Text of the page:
Riel flees to the U.S.A.
Wolseley's troops arrived before Archibald, and although they were supposed to
restore order and keep the peace, a number of the soldiers wanted to seek out Riel and
avenge the death of Scott. Warned of their intentions, Riel, Lépine and William
O'Donoghue, an Irish American, had time to flee to sanctuary in the United States.
Riel went to the Métis settlement of St. Joseph, in Dakota Territory, to await
news from Red River. A letter arrived shortly thereafter from Bishop Taché which
suggested that he remain in hiding, for his life would be in danger if he returned. The
situation was serious; disputes between the Métis and Wolseley's men were growing in
Riel found it difficult to remain far away in hiding and on September 17, he
returned to attend a gathering of the Métis in St. Norbert. At this meeting, it was
resolved that a petition be sent to the President of the United States, Ulysses S. Grant,
to ask him to intercede with the Queen for an investigation of their demand for amnesty.
O'Donoghue wanted annexation of the Settlement to the United States, but Riel opposed the
idea. However, O'Donoghue was selected to carry the petition to the President and it was
turned over to him. On the way, O'Donoghue inserted a request for annexation which did not
convince Grant and he rejected it. O'Donoghue then went to New York where he met with some
Irish Fenians who had already made forays into Canada. He managed to convince them to make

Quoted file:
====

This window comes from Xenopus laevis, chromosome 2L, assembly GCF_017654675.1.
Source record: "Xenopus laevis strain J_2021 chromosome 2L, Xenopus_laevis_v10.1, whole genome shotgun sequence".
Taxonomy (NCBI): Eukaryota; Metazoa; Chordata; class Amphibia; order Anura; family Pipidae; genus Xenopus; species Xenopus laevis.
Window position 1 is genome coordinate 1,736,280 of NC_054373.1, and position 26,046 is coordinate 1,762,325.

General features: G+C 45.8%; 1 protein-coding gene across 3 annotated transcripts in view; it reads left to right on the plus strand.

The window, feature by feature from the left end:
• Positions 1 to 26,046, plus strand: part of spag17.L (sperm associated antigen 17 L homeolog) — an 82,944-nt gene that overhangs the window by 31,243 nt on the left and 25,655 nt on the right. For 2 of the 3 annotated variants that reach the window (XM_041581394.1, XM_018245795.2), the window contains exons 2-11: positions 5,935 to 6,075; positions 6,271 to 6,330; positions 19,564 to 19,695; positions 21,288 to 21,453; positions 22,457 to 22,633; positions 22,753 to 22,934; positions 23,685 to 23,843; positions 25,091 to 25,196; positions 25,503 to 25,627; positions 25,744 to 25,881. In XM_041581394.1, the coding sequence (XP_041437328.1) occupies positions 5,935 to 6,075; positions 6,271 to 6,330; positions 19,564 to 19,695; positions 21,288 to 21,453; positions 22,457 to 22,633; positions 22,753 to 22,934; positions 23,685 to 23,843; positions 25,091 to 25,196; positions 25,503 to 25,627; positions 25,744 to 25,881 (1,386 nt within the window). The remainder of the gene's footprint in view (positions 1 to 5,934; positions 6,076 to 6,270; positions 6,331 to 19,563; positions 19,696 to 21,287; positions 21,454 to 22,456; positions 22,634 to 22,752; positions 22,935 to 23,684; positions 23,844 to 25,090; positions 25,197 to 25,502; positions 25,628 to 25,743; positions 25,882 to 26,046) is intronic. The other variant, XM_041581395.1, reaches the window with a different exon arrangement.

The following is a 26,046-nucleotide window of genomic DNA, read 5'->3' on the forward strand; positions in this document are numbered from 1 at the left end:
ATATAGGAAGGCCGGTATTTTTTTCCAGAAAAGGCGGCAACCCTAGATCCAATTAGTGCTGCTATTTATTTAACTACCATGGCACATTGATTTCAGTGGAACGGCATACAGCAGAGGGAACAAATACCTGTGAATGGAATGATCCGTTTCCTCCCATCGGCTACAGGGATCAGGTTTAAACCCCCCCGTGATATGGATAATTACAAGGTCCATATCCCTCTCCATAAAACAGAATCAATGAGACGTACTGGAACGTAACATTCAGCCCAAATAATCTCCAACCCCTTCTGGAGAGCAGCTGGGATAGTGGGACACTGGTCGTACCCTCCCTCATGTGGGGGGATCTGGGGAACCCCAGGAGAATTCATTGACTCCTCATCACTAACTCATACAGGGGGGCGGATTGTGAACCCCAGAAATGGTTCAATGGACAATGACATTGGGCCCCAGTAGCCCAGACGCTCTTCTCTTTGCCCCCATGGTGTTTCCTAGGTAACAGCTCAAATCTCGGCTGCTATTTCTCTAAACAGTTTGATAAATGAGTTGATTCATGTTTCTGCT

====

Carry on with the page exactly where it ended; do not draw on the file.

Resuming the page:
a raid into Manitoba. When news of this reached Manitoba, Lieutenant Governor Archibald
was very concerned. Would the Métis join in the raid?
At this moment Louis Riel intervened. Believing that the Métis' future lay with
Canada, not with the United States, he assured the Lieutenant Governor that the Métis
would not join the Fenians and he kept his word. For want of local support, the Fenian
attack died before it had begun. Grateful for the assistance that Riel had provided,
Archibald was prepared to leave him in peace. However, this feeling was not shared by all
and Archibald came to believe that peace would be restored more quickly if Riel left the
country for a while. Riel and Lépine were each offered the sum of $1,000. They
reluctantly accepted this amount, more as a result of threats on their lives than because
of the money. Riel and Lépine left Manitoba on February 23, 1872 and travelled to St.
Joseph bound for St. Paul, Minnesota.